Concern about counterfeit parts in the supply chain prompted the US Department of Defense to propose new and potentially costly requirements on electronics suppliers.
The rules would require contractors to detect and avoid counterfeit electronic parts. Contractors will have to implement counterfeit electronic part detection systems and they won’t be able to pass these costs on to the government.
A 2010 report from the Department of Commerce on the defense industrial base found that “No type of company or organization has been untouched by counterfeit electronic parts. Even the most reliable of parts sources have discovered counterfeit parts within their inventories.” The International Chamber of Commerce estimates the global economic value of counterfeiting amounts to $600 billion per year.
Section 818 of National Defense Authorization Act for Fiscal Year 2012 required DoD to issue regulations on the definition, prevention, detection, and reporting of incidents actual or suspected counterfeit parts procured by or for DoD.
The proposed rule requires that DoD contractors and subcontractors at all tiers obtain electronic parts from only from “trusted suppliers” who themselves have proper anti-counterfeiting procedures in place. It also mandates that companies institute policies regarding the training of personnel, inspection and testing of electronic parts, traceability of parts, and reporting of counterfeit and suspect electronic parts.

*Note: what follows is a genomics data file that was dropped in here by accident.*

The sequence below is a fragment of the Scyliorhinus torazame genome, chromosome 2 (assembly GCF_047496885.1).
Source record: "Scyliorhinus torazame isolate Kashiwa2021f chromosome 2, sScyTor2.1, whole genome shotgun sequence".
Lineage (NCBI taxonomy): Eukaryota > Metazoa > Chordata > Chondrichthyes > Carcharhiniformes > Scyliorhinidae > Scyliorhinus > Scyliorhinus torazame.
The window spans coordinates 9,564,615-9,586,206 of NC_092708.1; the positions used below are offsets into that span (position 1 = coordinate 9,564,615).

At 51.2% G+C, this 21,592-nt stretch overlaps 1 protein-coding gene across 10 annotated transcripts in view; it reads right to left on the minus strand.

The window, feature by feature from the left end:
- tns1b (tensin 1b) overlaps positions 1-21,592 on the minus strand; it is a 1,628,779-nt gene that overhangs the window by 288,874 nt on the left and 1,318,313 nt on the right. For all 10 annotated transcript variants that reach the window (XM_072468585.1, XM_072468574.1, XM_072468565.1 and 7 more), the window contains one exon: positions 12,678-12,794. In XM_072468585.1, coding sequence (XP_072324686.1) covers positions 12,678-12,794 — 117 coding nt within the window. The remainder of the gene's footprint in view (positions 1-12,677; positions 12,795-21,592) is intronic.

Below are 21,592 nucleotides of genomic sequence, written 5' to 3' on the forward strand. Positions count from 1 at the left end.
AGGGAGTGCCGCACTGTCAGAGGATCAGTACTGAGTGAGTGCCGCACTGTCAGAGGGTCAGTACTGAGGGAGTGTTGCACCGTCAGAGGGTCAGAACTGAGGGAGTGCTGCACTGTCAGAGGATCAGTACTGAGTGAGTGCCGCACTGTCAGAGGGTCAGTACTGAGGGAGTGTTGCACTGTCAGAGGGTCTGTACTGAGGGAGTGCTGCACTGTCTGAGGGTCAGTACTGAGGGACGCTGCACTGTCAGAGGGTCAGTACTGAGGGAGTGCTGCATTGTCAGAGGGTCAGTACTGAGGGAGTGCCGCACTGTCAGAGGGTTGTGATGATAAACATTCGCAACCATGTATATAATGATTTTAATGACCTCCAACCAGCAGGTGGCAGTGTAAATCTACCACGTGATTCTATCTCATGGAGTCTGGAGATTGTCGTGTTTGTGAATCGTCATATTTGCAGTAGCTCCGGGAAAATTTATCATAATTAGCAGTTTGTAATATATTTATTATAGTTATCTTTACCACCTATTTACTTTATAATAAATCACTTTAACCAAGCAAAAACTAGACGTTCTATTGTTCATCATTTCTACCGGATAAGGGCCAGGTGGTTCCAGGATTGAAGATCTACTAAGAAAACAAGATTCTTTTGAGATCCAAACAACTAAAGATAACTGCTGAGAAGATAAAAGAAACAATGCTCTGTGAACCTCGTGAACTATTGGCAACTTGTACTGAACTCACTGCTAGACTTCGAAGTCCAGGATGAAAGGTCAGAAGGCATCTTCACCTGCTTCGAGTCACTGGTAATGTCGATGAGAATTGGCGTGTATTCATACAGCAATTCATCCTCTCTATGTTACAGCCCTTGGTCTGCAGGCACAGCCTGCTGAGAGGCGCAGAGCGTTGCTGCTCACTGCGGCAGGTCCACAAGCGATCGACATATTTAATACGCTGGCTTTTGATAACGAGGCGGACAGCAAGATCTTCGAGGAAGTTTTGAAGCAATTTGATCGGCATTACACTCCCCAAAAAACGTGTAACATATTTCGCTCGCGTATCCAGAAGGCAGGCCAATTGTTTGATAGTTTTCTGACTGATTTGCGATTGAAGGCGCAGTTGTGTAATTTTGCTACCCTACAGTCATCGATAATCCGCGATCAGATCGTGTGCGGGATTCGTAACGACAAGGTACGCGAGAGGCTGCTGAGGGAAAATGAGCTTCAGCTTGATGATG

The fact that the rule would apply to companies all the way down the supply chain means that it could impact contractors of all sizes, including many smaller companies. These policies and procedures are also subject to audit. Contracting officers are authorized to withhold payments if a contractor’s anti-counterfeit system fails to meet requirements.
The rule establishes that a contractor or subcontractor must file a report with DoD within 60 days of becoming aware, or having reason to suspect, that any component or part purchased by DoD contains counterfeit electronic parts.
A contractor program must include “processes to abolish counterfeit parts proliferation.” That means that you can’t simply return suspect parts to your vendor where there is a risk it could be reinserted in the electronics supply chain.
The proposed rule also includes an expansive definition for the term “counterfeit electronic part.” Besides applying to unauthorized parts, it also covers “a new, used, outdated, or expired item from a legally authorized source that is misrepresented… as meeting performance requirements for the intended use,” a significant expansion of how industry now views the term.
The rule is also vague on what constitutes a misrepresentation and how “performance requirements for the intended use” would be measured.
So, it looks like the electronics industry will have another set of compliance requirements to work on. But don’t worry, the requirements aren’t yet set in stone. You might want to consider filing a comment on the rule, which DoD is accepting through July 15, 2013.